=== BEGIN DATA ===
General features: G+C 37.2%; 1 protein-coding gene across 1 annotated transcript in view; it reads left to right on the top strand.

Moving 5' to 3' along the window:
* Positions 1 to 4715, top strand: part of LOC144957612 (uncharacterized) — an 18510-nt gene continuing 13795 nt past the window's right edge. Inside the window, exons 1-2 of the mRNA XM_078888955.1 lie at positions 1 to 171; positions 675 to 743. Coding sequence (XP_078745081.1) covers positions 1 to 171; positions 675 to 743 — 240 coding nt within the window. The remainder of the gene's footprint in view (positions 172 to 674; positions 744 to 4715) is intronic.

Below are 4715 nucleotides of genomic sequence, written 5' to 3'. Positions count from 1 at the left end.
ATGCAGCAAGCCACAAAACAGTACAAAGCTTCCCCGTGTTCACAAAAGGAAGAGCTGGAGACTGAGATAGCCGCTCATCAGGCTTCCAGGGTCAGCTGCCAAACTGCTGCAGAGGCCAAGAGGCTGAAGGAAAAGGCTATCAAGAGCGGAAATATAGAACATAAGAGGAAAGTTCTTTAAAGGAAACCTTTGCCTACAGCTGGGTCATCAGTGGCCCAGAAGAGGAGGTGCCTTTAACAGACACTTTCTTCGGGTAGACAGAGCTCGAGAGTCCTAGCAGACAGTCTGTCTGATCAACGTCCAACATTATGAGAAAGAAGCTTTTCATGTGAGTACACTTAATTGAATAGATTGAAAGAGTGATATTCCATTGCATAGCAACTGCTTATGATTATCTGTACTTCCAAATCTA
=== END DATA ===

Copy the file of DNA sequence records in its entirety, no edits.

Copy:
General features: G+C 37.2%; 1 protein-coding gene across 1 annotated transcript in view; it reads left to right on the top strand.

Moving 5' to 3' along the window:
* Positions 1 to 4715, top strand: part of LOC144957612 (uncharacterized) — an 18510-nt gene continuing 13795 nt past the window's right edge. Inside the window, exons 1-2 of the mRNA XM_078888955.1 lie at positions 1 to 171; positions 675 to 743. Coding sequence (XP_078745081.1) covers positions 1 to 171; positions 675 to 743 — 240 coding nt within the window. The remainder of the gene's footprint in view (positions 172 to 674; positions 744 to 4715) is intronic.

Below are 4715 nucleotides of genomic sequence, written 5' to 3'. Positions count from 1 at the left end.
ATGCAGCAAGCCACAAAACAGTACAAAGCTTCCCCGTGTTCACAAAAGGAAGAGCTGGAGACTGAGATAGCCGCTCATCAGGCTTCCAGGGTCAGCTGCCAAACTGCTGCAGAGGCCAAGAGGCTGAAGGAAAAGGCTATCAAGAGCGGAAATATAGAACATAAGAGGAAAGTTCTTTAAAGGAAACCTTTGCCTACAGCTGGGTCATCAGTGGCCCAGAAGAGGAGGTGCCTTTAACAGACACTTTCTTCGGGTAGACAGAGCTCGAGAGTCCTAGCAGACAGTCTGTCTGATCAACGTCCAACATTATGAGAAAGAAGCTTTTCATGTGAGTACACTTAATTGAATAGATTGAAAGAGTGATATTCCATTGCATAGCAACTGCTTATGATTATCTGTACTTCCAAATCTA